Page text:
How The US Promoted the Conflict in Congo


FORMER US President Bill Clinton's administration covertly promoted Uganda and Rwanda's involvement in regional wars while facilitating mining opportunities for American companies in the Democratic Republic of Congo, a new report says. 

In a case of "classical cronyism," a company led by a businessman from Mr Clinton's home state of Arkansas was the first to secure a $1billion mining deal from Congo's former president, Laurent Kabila.

The billion-dollar deal was negotiated between Mr Kabila and American Mineral Fields, then headed by Mr Mike McMurrough, a native of Bill Clinton's home town of Hope, Arkansas.

AMF secured the deal to mine cobalt and copper and had been in negotiations with Mr Kabila well before he became the president. Mr Kabila was assassinated this January.

Another company, Bechtel Corporation, worked closely with Kabila to draw up "the most complete mineralogical and geographical data of the former Zaire ever compiled, data worth a fortune to any prospective mining or oil firm."

An executive with Bechtel, Mr Robert Stewart, become Mr Kabila's constant companion, "travelling the country at his side to help him deal with ethnic uprisings," says the report.

Titled "The Clinton legacy: Uplifting rhetoric, grim realities," the report, dated March 22, is compiled by the World Policy Institute, and was last week made available to The EastAfrican

Says the report: "Economic interests are a significant factor in the fighting in DRC. Much has been made of the economic exploitation of DRC by direct parties to the conflict, including Zimbabwe, Namibia, Unita, Angola and the various Congolese rebel groups.

"But little attention has been given to Western corporations continuing to exploit DRC's mineral wealth, even in the midst of civil war," the report says.

Mr Clinton's pro-democracy, pro-growth rhetoric in East Africa, it says, concealed a different policy that relied heavily on old policy instruments that had served as the linchpin of US-Africa policy during the Cold War – the provision of US arms and training to favoured allies.

It further points out that while arms transfers declined markedly, military training programmes maintained a brisk pace.

"It is clear that US security policies towards Africa continued to do more harm than good, through a combination of sins of omission and commission," reads the report.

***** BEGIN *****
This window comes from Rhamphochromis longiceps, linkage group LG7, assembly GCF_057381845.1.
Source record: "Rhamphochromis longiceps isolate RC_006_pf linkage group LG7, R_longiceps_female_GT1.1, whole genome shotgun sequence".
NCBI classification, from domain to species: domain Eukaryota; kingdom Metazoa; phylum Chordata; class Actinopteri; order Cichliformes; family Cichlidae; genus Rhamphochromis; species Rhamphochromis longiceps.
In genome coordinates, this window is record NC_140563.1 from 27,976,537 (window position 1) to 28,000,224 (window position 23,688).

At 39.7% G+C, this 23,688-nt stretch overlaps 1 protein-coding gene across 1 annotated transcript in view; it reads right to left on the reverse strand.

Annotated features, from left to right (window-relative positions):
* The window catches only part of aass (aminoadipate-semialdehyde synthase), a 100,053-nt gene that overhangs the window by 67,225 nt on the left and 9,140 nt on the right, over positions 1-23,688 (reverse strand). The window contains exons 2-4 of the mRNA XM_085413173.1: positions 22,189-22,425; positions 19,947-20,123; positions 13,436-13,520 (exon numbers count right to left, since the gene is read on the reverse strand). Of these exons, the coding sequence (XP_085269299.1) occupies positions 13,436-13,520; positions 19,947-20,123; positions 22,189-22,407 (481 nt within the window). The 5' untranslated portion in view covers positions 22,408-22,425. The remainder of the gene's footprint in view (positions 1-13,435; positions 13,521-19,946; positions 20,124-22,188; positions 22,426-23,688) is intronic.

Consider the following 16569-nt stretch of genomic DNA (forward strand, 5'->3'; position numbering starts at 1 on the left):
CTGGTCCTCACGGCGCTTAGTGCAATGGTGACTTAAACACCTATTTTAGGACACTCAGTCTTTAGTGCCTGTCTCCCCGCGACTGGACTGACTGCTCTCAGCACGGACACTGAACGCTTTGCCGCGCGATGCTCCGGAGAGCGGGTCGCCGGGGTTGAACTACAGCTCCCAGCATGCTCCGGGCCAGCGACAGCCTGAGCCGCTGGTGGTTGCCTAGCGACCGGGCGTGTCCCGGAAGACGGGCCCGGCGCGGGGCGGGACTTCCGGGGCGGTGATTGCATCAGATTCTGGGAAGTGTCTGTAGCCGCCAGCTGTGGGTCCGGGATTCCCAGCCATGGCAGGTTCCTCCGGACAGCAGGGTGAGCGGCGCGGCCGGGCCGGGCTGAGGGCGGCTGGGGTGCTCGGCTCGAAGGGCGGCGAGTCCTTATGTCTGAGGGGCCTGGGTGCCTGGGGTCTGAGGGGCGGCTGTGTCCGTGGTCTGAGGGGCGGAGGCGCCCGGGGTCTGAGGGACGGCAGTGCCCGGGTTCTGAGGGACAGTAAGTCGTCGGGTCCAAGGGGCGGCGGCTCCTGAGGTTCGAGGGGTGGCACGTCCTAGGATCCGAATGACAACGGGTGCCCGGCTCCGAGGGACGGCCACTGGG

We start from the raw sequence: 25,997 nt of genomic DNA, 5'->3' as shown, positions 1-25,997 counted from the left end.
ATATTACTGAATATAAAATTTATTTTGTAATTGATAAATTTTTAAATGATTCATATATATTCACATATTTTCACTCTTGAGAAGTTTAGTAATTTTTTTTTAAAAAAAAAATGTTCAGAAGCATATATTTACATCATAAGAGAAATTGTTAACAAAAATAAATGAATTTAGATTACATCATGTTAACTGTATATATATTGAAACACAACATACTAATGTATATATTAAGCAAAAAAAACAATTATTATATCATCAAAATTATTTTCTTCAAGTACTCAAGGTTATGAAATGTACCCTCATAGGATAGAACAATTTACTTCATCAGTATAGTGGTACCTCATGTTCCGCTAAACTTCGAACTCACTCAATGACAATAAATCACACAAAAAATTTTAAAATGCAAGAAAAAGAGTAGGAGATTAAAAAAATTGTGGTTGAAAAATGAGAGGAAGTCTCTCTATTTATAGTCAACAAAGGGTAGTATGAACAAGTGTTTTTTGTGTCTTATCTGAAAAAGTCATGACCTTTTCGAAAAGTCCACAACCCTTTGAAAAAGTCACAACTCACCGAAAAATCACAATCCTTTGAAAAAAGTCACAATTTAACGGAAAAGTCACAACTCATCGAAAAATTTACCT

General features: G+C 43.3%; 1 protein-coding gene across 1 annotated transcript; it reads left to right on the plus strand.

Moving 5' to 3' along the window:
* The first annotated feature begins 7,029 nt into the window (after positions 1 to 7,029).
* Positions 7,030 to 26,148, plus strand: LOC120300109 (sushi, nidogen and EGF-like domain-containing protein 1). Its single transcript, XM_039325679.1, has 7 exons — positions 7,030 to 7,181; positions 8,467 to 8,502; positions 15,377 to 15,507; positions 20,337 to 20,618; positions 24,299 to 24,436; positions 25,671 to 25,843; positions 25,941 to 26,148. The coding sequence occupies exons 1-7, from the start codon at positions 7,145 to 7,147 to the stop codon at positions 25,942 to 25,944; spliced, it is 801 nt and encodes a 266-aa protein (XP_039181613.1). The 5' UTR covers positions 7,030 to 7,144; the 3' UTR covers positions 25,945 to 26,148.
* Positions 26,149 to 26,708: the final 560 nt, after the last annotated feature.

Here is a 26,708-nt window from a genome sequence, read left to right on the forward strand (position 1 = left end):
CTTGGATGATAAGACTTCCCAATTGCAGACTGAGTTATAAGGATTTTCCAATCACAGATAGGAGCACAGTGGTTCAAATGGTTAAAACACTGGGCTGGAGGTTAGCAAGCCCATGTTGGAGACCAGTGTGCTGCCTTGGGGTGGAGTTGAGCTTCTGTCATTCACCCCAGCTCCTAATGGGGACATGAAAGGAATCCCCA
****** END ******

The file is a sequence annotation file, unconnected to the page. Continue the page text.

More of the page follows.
"From the Bush administration, we may expect many of the same tactics pursued by the Clinton administration, albeit cloaked in slightly different rhetoric," states the report.

The report says it is still difficult to predict the new Bush administration's policy under Walter Kansteiner III, recently appointed as Assistant Secretary of State for African affairs.

Kansteiner is yet another member of the new administration recycled from the first Bush administration, who held a position at the Department of Defence working on a strategic minerals task force and was formerly executive vice president of a commodity trading and manufacturing company that mainly worked with developing countries.

It is expected that Mr Kansteiner will most likely follow an economically-driven policy rather than one centred on humanitarian concerns, especially considering his background fits well with an administration heavily influenced by corporate ties to mineral resources.

Between 1989 and 1998, the US provided over $227 million (Ush398 trillion) in weapons and training to African military forces, of which over $111 million (Ush194 trillion) went to governments that have been directly or indirectly involved in the war in the DRC.  

The other countries named as the beneficiaries of US military support include Angola, Burundi, Chad, DRC, Namibia, Sudan and Zimbabwe. The figures do not include the $75 million (Ush132 trillion) in emergency aid provided to Rwanda to help it recover from the 1994 genocide.

Of the $19.5 million (Ush33 trillion) in weapons and training that was delivered to African armed forces in 1999 alone, $4.8 million (Ush9 trillion) went to nations directly or indirectly involved in the war in the DRC. 

The World Policy Institute noted that, participation by African nations in the Pentagon's Joint Combined Exchange Training (JCET) program dropped significantly in FY 1999, the most recent year for which full statistics are available. 

JCET programs in Africa during 1999 were conducted in Chad (35 personnel trained), Namibia (39 students trained), Djibouti, Mali, and Malawi.

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